Weeks after the placement of clear aligners, a woman had transient apical breakdown, a sequelae of dental trauma, that may have led to a purplish discoloration in a tooth that didn't respond to pulp tests, according to a case report that was published on February 18 in the Australian Endodontic Journal.
The woman's tooth returned to its original shade and responded to sensitivity tests a few months after her orthodontic treatment was suspended, wrote the author, Zufeng Zhu, MS, of the department of stomatology at Xiaoshan Traditional Chinese Medical Hospital in China.
"We here report a TAB (transient apical breakdown) case induced by orthodontic force whose maxillary right central incisor displayed crown discoloration and responded negatively to pulp sensitivity tests during clear aligner therapy," Zhu wrote.
A 24-year-old woman with diastema
The woman, who underwent orthodontic treatment 10 years earlier, visited the orthodontist due to a gap between her upper central incisors. Before orthodontic treatment was initiated, the clinician determined her incisors were vital and intact without caries or restorations.
Six weeks after the patient received Invisalign clear aligners, her upper right central incisor appeared purple when intrusion and retraction forces were applied. At this time, clear aligner therapy was suspended and she was referred to an endodontist, according to the report.
The crown of the tooth was a purple color, and the marginal gingival and papilla appeared red and swollen. The tooth didn't respond to cold or heat or electric pulp testing.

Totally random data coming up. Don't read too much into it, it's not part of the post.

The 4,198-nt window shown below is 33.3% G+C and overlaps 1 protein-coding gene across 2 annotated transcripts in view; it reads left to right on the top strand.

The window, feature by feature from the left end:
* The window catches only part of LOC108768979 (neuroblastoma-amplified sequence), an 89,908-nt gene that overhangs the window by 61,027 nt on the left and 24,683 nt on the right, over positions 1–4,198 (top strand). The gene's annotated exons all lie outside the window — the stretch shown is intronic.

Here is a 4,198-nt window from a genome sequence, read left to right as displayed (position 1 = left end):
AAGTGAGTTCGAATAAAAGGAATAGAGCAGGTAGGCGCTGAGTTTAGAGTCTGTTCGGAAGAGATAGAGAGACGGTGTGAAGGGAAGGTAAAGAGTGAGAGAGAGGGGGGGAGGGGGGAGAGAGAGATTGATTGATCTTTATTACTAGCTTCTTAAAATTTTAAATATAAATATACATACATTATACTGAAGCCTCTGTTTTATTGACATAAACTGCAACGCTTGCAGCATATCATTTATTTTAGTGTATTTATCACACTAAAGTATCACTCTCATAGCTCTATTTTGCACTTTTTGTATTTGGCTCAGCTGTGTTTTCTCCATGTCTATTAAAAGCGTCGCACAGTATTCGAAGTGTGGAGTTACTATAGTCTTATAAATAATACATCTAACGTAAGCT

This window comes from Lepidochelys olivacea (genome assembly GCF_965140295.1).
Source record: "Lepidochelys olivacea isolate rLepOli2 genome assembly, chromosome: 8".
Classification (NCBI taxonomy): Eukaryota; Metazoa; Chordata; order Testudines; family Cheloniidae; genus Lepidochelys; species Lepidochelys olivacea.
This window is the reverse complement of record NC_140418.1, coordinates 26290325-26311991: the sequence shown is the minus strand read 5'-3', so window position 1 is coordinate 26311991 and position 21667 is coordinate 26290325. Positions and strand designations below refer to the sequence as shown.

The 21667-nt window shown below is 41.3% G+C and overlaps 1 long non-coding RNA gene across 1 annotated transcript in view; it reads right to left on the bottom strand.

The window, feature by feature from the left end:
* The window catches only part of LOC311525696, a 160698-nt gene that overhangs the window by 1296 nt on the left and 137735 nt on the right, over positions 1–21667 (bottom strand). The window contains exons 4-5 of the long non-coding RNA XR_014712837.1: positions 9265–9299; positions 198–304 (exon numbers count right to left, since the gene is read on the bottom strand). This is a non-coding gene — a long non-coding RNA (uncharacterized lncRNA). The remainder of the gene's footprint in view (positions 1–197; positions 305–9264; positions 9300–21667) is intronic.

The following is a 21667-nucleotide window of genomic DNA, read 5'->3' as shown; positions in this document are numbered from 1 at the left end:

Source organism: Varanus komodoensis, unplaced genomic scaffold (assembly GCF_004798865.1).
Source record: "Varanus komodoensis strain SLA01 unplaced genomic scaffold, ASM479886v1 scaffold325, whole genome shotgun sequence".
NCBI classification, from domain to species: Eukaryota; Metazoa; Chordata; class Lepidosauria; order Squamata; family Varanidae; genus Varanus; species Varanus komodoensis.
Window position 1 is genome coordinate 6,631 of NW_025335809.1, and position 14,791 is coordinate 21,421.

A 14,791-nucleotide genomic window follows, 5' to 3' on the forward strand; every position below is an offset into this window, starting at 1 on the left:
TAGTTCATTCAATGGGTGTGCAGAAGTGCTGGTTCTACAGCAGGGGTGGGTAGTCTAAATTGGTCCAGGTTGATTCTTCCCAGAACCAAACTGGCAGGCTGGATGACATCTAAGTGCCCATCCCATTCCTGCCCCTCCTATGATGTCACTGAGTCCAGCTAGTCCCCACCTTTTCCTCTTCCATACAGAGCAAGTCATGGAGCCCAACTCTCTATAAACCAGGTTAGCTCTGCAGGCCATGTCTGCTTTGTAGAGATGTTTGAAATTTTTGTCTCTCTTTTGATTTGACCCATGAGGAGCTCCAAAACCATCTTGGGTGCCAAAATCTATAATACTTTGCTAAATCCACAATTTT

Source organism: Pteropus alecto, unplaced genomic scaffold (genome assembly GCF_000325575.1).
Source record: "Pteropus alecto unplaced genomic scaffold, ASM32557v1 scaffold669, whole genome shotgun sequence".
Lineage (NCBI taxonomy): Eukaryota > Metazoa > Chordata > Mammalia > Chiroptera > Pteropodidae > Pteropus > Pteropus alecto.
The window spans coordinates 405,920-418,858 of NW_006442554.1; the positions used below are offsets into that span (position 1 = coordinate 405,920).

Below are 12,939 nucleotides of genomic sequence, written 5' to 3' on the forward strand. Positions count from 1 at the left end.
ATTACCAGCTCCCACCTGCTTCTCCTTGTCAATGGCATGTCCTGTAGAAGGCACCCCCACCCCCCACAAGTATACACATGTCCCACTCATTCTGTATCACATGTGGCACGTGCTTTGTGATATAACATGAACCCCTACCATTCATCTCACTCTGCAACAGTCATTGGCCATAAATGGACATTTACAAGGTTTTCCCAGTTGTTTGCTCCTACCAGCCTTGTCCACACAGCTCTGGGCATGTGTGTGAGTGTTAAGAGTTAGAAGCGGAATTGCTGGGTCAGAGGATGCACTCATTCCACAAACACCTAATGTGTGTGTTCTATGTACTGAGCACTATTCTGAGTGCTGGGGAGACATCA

The tooth had mobility and responded to vertical and horizontal percussion. The patient underwent a cone-beam computed tomography scan, which revealed a small area of apical radiolucency on the tooth accompanied by the widening of periodontal ligament space, Zhu wrote.
The clinician suspected transient apical breakdown, therefore endodontic treatment was not initiated, and the tooth was monitored. One month later, the discoloration was less visible, and the gingival inflammation and excessive mobility of the tooth recovered to normal condition.
Additionally, the tooth responded within normal limits to percussion, as well as pulp vitality tests. However, there were no significant radiographic changes, the author wrote.
At the three-month follow-up visit, the woman's tooth had markedly recovered. Her tooth color had improved, and her periodontal status and mobility were normal.
The results of pulp vitality tests were like the last exam, and imaging showed that the small area of apical radiolucency of the tooth remained, but the periodontal ligament space had returned to normal. At this time, it was suggested that she return to her orthodontic treatment, according to the report.
At a six-month visit, the tooth was asymptomatic and returned to its original shade, and the gap between her upper incisors had resolved after the orthodontic treatment, Zhu wrote.
Zhu noted that the report had a limitation, which was that the follow-up time was too short to monitor the status of pulp vitality and tooth color. Follow-up times should be one to two years, the author wrote.
A teaching moment
Transient apical breakdown seems to be a repairing process that occurs in the pulp and periapical areas of traumatized teeth that can sometimes result in crown discoloration.
When discoloration occurs during orthodontic treatment, the first move should be to lighten or remove the orthodontic force. Also, clinicians must consider transient apical breakdown as the potential cause of the crown discoloration, and treatment should be postponed, the author wrote.
"The condition of the discoloured tooth should be monitored with periodic follow-up examinations," Zhu wrote.